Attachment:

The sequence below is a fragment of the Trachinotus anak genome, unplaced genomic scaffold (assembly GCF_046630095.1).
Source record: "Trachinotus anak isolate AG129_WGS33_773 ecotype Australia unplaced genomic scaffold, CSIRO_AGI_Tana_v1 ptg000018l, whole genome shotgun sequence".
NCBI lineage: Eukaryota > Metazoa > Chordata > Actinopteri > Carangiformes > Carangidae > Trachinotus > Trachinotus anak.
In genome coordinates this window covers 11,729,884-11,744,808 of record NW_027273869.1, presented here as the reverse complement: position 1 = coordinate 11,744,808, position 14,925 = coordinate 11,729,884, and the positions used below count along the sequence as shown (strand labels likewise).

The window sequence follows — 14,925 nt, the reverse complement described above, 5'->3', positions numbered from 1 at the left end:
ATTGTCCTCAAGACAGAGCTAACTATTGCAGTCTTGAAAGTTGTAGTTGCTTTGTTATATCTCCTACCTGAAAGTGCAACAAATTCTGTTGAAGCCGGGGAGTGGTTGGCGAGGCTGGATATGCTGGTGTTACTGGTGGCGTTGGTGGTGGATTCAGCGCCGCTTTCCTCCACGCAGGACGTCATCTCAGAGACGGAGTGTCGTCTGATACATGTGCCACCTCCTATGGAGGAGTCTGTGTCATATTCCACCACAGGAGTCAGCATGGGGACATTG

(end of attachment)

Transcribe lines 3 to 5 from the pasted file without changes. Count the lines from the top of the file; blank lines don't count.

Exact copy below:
NCBI lineage: Eukaryota > Metazoa > Chordata > Actinopteri > Carangiformes > Carangidae > Trachinotus > Trachinotus anak.
In genome coordinates this window covers 11,729,884-11,744,808 of record NW_027273869.1, presented here as the reverse complement: position 1 = coordinate 11,744,808, position 14,925 = coordinate 11,729,884, and the positions used below count along the sequence as shown (strand labels likewise).

The window sequence follows — 14,925 nt, the reverse complement described above, 5'->3', positions numbered from 1 at the left end: